I've wanted to introduce the idea of 'fanned frets' into my instruments for a long time, and as that time is finally upon me I thought it's worth making a blog post about.
So what does it mean? Well, the vibrating length of a guitar string (the ’scale length’) is normally the same for all the strings on most guitars. As a result the frets are perpendicular to the strings, and this makes for a nice and straightforward looking instrument.
A multiple scale length guitar - or ‘fanned fret’ guitar - uses a longer scale length for the lower/thicker strings, and a shorter scale length for the higher/thinner strings. This normally means that the nut and bridge are at angles pointing away from their usual positions. As a result, the frets fan out because the positions of the notes along each string are no longer in the same place.
It’s not a new idea - check out the ‘Orpharion’, a kind of lute invented in England in the 16th century:
The idea is similar to the difference between a grand piano and an upright piano.
Many people assume that fanned frets have something to do with solving intonation and general tuning problems, but I don’t really see a reason why that would be true. Intonation issues are normally caused by the amount that a string bends around a fret (worse for thinner strings than thicker strings) and this system doesn’t address that problem. It’s also not about creating some kind of compensation - that would still be done in the same way as a regular guitar (i.e. at the bridge end).
Fanned fret instruments are more about a change in the tone of the instrument. Most people notice that bass guitars and double basses are much longer than regular guitars. If you can imagine trying to tune a guitar’s low E string down to the pitch of the low E on a double bass, you’d soon find that the string is so slack that it won’t sound the note properly, if at all.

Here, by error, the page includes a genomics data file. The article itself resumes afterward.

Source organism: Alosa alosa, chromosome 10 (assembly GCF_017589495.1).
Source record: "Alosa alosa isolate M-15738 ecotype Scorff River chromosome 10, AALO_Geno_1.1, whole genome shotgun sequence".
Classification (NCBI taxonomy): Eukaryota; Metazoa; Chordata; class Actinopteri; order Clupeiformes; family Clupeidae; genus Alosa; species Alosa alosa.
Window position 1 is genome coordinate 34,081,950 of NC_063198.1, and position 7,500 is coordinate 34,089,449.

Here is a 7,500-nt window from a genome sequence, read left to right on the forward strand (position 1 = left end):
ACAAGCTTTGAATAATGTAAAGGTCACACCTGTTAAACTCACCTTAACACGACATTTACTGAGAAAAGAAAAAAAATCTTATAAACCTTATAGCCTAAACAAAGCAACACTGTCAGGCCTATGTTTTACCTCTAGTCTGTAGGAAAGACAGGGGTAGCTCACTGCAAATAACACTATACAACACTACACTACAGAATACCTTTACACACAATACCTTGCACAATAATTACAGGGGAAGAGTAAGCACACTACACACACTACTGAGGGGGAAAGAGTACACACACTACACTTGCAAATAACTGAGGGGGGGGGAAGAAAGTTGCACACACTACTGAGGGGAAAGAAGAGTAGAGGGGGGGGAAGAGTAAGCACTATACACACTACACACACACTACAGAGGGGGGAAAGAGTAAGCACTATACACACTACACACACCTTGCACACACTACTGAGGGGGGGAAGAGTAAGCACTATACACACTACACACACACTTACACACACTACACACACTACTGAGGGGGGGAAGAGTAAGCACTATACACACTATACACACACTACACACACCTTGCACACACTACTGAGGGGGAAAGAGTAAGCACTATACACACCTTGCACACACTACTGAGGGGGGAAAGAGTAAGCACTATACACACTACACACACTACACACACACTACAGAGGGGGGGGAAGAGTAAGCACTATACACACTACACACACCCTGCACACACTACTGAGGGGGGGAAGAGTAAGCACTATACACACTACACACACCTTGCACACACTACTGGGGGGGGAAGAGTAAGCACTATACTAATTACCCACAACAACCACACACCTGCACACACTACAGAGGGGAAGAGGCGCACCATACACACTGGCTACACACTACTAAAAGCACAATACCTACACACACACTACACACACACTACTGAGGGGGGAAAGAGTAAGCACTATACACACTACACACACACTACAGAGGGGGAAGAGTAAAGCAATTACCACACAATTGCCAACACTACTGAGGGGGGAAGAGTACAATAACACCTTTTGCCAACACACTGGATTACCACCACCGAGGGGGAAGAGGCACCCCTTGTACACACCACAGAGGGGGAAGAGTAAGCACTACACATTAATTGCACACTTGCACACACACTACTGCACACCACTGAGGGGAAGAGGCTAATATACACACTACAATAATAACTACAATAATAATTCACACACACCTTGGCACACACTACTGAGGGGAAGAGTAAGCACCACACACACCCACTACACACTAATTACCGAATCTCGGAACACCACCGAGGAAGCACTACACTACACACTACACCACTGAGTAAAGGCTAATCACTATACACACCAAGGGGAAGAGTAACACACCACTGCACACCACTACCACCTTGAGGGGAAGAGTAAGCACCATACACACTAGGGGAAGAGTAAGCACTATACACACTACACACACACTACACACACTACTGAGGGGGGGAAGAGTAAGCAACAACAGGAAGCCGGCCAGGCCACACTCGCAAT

How do you solve this? Well - the variables involved in changing string tension for a fixed pitch are:
1) Scale length
2) String material
3) String thickness
Often, it’s only the string thickness that can only be changed. That’s why you sometimes see sets of strings specifically for ‘DADGAD’ or other low tension tunings. But that's just the start: many people go to C on the low E string (Martin Carthy-style folk fingerpickers in particular), and sometimes even B (looking at you, heavy metal fans). You’d probably find that the lowest string and top two strings are slightly thicker than your usual sets, or may be made of a different material favourable to lower pitches.
However, you can also make the length of the string longer if you want to reach lower notes. This way you can use your ordinary strings and take them to the same tension as normal but play in drop D, for example.
But Alex (I hear you ask) what’s the advantage of multiple scale length guitars if you play in standard tuning? Well - what this is what I’m excited about. It allows for the use of different gauge strings, and therefore a different tone. The low strings would be longer, and therefore ordinary strings will be higher tension. This will hopefully get around the problem that many guitars have in producing strong bass tones. In contrast, by having a shorter scale length for the higher strings the guitar is able to replicate the sweet tone that is often associated with shorter instruments, like parlour guitars and 12-fret Martin style instruments. All in one package!
So here’s a photo of my latest experiment, a multiple scale length gypsy jazz guitar. It’s still early stages but I’m already excited to hear the results. You can see the start of the fanning where the bridge is going to be - there is a faint crease in the soundboard (known as the 'pliage') above which the bridge will set.
Computers are also handy for crunching the numbers:
I’ll have to settle on the kind of string gauges I want to use soon, so that I can get the strength of the bracing right.
If you have any theories about how you think fanned frets might affect the sound please leave some comments below, I’d love to hear your thoughts! Maybe you’ve got some interesting ideas of your own that you’d like to see tried out? I want to hear them…